ReplyDelete
  9. I am wondering as what is the difference between the custom comparator and the compareTo() method in the derived Writable Comparable class. I am a beginner trying to understand things in the Hadoop world.

    ReplyDelete
  10. why compareTo of CompositeKey is not enough for sorting? why CompositeKeyComparator's compare() has to be defined? both are seems to be doing same thing.

    Since CompositeKeyComparator's compare() is used for sorting, when is compareTo() of CompositKey is actually used?

    ReplyDelete
  11. It is only after attending the hadoop hadoop online training, I was selected for job in an MNC in India. Thanks for support provided by the informative blogs like this.

    ReplyDelete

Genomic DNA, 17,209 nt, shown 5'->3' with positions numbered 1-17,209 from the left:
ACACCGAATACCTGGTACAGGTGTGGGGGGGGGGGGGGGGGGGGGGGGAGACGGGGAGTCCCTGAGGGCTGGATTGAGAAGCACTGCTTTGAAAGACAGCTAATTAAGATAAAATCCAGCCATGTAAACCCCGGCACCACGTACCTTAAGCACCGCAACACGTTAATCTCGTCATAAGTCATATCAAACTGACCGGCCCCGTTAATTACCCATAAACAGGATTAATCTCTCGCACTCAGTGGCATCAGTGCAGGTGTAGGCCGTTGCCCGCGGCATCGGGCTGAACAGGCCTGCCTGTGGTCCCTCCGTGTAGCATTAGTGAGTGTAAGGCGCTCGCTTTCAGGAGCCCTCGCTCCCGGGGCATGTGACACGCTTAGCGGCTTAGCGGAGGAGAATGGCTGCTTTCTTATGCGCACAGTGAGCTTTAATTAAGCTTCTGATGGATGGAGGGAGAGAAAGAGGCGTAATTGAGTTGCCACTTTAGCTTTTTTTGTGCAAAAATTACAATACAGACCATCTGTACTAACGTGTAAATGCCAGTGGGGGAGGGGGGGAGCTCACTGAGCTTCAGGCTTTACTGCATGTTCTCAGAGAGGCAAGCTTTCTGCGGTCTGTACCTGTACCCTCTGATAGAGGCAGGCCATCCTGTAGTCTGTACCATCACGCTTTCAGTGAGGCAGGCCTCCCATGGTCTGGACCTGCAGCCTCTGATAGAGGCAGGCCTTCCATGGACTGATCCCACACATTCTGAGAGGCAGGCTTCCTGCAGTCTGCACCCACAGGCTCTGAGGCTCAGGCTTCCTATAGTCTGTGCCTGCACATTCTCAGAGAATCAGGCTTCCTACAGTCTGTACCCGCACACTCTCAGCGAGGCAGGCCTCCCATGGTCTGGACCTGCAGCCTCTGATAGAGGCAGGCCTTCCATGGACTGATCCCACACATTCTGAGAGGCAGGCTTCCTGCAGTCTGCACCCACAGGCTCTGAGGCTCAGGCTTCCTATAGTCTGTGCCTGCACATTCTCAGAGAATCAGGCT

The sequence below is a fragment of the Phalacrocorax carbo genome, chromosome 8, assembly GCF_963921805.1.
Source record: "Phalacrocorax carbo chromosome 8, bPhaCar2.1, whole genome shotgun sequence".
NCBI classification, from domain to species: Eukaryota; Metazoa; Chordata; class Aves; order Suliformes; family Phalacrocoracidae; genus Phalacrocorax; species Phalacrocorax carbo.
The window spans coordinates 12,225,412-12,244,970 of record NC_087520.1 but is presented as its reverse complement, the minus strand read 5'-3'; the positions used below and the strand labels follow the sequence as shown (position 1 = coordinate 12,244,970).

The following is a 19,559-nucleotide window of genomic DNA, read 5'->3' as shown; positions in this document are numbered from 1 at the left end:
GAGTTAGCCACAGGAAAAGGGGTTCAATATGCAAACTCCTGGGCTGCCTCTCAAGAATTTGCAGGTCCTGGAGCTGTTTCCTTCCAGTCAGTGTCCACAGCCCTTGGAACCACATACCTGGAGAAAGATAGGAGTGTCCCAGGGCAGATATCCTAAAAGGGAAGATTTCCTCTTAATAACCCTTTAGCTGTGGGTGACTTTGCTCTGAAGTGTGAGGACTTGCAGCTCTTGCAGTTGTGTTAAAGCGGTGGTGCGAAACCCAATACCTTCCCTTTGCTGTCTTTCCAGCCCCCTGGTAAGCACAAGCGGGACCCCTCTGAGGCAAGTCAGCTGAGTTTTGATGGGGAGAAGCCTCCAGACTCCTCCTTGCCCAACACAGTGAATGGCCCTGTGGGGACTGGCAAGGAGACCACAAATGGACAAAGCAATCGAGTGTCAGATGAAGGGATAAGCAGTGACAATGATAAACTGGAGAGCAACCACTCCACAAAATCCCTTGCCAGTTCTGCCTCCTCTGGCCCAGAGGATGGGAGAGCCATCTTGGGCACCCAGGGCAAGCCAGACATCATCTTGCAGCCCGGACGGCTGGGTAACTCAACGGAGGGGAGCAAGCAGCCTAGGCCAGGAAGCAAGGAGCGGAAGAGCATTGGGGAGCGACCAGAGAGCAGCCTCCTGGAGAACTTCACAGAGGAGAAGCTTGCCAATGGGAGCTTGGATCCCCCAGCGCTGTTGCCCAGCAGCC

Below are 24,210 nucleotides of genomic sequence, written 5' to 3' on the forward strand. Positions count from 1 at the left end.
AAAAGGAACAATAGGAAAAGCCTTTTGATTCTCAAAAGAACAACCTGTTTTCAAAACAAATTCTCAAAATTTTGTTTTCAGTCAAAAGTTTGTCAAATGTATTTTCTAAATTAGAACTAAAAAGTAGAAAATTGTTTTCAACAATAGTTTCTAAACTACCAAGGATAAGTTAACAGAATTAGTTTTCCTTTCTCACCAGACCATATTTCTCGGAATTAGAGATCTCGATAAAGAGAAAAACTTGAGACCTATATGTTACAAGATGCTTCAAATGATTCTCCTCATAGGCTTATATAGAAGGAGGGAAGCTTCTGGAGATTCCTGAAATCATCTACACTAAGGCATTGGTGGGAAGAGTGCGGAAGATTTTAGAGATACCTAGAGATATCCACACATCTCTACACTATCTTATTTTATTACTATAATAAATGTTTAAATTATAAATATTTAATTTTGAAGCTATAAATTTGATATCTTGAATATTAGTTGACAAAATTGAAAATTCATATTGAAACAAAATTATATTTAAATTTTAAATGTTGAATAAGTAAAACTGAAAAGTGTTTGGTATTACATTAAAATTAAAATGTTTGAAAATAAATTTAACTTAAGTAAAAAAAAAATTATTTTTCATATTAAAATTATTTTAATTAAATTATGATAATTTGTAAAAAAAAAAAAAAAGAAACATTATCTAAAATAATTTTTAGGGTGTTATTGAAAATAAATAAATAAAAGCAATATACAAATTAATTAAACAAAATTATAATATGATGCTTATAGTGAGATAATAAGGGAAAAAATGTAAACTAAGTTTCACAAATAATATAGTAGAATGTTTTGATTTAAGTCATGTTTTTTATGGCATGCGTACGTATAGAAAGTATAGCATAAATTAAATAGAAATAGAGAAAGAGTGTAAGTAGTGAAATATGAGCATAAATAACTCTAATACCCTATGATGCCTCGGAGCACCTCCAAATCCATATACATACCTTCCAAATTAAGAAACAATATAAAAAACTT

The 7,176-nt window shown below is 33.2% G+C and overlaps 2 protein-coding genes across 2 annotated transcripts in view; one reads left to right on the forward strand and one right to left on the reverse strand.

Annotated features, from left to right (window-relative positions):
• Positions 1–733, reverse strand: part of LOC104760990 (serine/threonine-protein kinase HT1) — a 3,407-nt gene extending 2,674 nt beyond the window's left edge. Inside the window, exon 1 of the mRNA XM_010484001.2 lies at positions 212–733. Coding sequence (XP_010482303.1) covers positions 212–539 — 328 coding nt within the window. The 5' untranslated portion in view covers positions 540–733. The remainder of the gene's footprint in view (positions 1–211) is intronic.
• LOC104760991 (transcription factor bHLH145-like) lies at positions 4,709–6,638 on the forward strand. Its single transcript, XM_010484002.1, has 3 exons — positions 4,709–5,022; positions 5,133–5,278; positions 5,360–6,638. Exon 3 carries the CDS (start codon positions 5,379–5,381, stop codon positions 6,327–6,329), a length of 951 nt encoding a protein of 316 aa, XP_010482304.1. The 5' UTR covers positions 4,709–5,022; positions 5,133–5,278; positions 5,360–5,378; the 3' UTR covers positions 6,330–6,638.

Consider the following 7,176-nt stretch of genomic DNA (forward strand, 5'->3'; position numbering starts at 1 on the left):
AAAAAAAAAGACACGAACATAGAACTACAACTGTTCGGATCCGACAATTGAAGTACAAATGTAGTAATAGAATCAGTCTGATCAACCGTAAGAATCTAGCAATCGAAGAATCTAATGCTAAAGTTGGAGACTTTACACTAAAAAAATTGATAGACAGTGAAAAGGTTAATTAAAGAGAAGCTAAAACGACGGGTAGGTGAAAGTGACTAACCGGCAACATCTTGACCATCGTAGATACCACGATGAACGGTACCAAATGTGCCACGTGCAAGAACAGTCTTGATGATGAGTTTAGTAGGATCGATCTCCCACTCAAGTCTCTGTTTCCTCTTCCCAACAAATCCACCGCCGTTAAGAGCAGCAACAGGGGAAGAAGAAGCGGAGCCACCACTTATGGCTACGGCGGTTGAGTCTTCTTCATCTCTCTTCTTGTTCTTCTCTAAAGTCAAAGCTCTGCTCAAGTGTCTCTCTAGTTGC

12. In which class i use run method ?
    job.setMapOutputKeyClass(CompositeKey.class);
    job.setPartitionerClass(ActualKeyPartitioner.class);
    job.setGroupingComparatorClass(ActualKeyGroupingComparator.class);
    job.setSortComparatorClass(CompositeKeyComparator.class);
    anyone have this compiled source code ?

    ReplyDelete
  13. Hi Amarkanth,

    Very good blog. I need some clarification on how the composite key gets split as the original key + value at the reducer.

    composite key = uid + timestamp

    will this get split into ( uid, {timestamp1,timestamp2, timestamp3...etc })
    after the grouping comparator?

    Thanks,
    Yash

    ReplyDelete
  14. Very well written Amar, keep it up.Thanks for such nice post.

    ReplyDelete